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In light of the environmental waivers issued by the former Secretary of the Department of Homeland Security (DHS), can you explain what the government is doing to be responsible stewards of the environment?

In light of the environmental waivers issued by the former Secretary of the Department of Homeland Security (DHS), can you explain what the government is doing to be responsible stewards of the environment?

U.S. Customs and Border Protection (CBP) remains committed to responsible environmental stewardship. This includes the comprehensive evaluation of potential environmental impacts, thorough consultations with stakeholders, and the identification of opportunities to avoid, minimize, and, where appropriate, mitigate for impacts to sensitive resources.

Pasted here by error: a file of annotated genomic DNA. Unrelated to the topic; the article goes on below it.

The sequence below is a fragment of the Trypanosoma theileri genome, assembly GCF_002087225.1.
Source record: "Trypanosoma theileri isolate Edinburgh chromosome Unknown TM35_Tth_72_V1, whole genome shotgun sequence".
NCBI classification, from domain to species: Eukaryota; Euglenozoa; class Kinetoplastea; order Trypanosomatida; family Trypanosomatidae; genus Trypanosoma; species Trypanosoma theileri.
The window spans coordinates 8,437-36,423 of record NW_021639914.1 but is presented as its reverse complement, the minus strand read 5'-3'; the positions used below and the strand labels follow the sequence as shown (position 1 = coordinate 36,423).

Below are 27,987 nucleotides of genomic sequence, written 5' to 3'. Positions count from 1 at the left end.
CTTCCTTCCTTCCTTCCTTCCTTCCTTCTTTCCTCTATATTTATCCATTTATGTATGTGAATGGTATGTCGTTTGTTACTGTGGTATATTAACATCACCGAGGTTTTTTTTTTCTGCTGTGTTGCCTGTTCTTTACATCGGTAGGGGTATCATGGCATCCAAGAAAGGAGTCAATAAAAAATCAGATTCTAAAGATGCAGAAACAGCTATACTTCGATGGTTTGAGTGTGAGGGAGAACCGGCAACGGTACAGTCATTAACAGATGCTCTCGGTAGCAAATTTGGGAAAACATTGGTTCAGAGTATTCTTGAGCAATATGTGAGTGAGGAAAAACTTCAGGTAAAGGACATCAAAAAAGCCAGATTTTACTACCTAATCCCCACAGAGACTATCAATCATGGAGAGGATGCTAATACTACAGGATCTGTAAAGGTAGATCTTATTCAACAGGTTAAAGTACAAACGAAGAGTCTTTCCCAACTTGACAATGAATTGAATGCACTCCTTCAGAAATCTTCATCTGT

Prior to initiating construction on any portion of the fence subject to a waiver, CBP conducted extensive environmental surveys, in addition to the development of a strategy for avoiding or minimizing impacts that could result from border construction or maintenance activities. The strategy involved close coordination with Native American Nations and Federal and State resource agencies, including the State Historic Preservation Offices (SHPOs).

In response, CBP developed Environmental Stewardship Plans (ESPs) to evaluate potential impacts to sensitive resources in the areas where fence was to be constructed. CBP prepared 18 draft and final National Environmental Policy Act (NEPA) documents prior to the waiver (Environmental Assessments and Environmental Impact Statements) and 22 ESPs after the waiver. Consistent with the NEPA process, notice of availability of these reports was provided to the public and stakeholders through the local newspapers and regional distribution.